Even the website of Rothbard’s own Ludwig von Mises Institute includes his “Eisnerizing Manassas” alongside Philip S. Foner’s edition of The Complete Writings of Thomas Paine.  And Disney didn’t need help from “the Communist-dominated Fur Workers Union” or “the Communist-dominated Drug and Hospital Workers Union” to get audiences to line up for The Lion King while Rothbard wrote his warning.

DeSantis professes to be merely putting Walt Disney World Resort on a level playing field with the Sunshine State’s other theme parks like Universal Studios and SeaWorld.  Yet his insistence on cutting off “a way for the left to achieve through corporate power what it can’t get at the ballot box” when “it is unthinkable that large companies would side with conservative Americans” reveals a willingness to use his electoral votes as carte blanche to override those voting with their untaxed dollars — or their feet.

New Yorker Joel Schlosberg is a senior news analyst at The William Lloyd Garrison Center for Libertarian Advocacy Journalism.


  1. “Free mice in free markets” by Joel Schlosberg, The Enterprise [Wilson, North Carolina], March 6, 2023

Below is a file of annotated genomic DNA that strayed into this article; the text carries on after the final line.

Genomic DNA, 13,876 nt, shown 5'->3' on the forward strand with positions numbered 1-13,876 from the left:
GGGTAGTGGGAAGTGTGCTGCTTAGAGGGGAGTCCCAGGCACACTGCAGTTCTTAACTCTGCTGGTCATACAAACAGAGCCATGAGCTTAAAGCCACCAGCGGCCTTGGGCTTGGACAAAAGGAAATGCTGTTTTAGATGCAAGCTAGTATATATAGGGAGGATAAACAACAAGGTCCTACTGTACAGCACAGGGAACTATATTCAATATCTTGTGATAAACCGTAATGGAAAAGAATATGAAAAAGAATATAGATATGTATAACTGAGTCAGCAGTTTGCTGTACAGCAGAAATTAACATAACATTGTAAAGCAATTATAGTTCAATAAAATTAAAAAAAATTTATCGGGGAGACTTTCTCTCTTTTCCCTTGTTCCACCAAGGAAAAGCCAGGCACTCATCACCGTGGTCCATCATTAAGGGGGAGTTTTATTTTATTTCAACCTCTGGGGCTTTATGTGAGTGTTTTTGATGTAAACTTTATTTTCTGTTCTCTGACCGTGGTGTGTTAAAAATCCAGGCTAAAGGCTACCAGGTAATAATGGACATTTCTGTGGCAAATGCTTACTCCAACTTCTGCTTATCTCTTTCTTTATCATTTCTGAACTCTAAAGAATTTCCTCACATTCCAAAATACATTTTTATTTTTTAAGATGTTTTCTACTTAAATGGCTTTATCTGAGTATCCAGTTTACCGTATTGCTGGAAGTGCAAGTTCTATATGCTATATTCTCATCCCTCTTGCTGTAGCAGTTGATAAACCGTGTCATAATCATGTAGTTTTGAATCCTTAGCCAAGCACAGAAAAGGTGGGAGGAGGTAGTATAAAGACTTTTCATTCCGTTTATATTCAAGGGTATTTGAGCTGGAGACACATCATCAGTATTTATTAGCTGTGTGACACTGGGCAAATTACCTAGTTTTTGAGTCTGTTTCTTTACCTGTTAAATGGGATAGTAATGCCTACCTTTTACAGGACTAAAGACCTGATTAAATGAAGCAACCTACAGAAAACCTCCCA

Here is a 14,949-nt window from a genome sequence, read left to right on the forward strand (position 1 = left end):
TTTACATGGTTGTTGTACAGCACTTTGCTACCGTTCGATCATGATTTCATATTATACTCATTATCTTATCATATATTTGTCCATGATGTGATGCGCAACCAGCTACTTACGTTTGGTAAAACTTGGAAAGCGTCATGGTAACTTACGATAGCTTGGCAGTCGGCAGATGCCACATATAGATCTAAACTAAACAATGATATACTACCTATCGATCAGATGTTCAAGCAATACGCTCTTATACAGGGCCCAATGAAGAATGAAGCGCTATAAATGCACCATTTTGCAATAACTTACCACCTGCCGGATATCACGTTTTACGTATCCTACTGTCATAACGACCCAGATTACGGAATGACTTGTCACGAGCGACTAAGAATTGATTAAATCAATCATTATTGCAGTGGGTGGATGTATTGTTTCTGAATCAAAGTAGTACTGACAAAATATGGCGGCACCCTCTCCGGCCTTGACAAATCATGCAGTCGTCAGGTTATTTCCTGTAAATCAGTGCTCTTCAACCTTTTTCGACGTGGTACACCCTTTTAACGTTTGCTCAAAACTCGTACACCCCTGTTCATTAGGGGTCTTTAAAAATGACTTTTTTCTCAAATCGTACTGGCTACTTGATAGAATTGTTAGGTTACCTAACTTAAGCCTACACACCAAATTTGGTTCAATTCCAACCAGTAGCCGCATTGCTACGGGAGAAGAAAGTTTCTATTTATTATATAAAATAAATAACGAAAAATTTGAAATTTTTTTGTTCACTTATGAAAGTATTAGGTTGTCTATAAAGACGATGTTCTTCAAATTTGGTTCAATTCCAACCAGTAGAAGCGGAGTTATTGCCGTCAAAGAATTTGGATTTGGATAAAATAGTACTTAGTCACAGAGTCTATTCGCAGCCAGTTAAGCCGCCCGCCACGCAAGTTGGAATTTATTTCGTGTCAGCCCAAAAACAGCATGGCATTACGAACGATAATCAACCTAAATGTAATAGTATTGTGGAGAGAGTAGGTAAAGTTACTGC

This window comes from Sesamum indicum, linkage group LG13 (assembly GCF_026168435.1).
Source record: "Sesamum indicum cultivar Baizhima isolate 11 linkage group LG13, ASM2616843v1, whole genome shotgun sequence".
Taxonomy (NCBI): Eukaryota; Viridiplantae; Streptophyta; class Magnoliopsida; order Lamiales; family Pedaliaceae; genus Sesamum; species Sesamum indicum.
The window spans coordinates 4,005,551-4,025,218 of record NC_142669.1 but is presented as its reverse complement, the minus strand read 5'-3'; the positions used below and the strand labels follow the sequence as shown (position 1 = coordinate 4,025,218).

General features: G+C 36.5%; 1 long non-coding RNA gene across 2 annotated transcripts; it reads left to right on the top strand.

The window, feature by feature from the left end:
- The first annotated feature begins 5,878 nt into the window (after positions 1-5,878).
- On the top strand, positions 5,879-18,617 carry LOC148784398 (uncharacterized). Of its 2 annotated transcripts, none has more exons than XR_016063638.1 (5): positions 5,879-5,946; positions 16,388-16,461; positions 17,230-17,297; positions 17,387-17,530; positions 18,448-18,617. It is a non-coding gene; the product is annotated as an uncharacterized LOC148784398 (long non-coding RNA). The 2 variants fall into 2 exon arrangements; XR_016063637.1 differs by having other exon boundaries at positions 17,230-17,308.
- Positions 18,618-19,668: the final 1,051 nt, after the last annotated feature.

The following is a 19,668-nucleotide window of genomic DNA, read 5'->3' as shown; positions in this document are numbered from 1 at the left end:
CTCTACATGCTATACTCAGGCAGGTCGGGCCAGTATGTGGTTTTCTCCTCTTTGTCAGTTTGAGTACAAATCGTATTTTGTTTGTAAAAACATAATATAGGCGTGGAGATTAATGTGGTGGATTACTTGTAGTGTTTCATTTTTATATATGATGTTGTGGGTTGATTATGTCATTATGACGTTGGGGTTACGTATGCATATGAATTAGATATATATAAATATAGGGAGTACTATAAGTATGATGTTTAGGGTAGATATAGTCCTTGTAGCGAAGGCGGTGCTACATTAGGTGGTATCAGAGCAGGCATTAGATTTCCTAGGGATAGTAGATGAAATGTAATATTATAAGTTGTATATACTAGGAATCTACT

2. “Free mice in free markets” by Thomas L. Knapp [sic], The Madill, Oklahoma Record, March 9, 2023
  3. “DeSantis’ Disney stance anti-free market” by Joel Schlosberg, The Daily Advance [Elizabeth City, North Carolina], March 14, 2023
  4. “DeSantis’ Disney stance anti-free market” by Joel Schlosberg, Rocky Mount, North Carolina Telegram, March 14, 2023
  5. “DeSantis’ Disney stance anti-free market” by Joel Schlosberg, [Greenville, North Carolina], March 14, 2023

Buy Our Bootstraps

It’s always nice when a comrade remembers you on your birthday.

To be sure, when the socialists at Jacobin magazine published Akil Vicks on “the hardened individualism of Ayn Rand” the day the author of Capitalism: The Unknown Ideal would have turned 118 (“There’s No Such Thing as a ‘Self-Made Man,’” February 2), they probably didn’t have in mind NYU Marxist professor Bertell Ollman’s description of Rand as “a comrade of Marx, methodologically speaking.”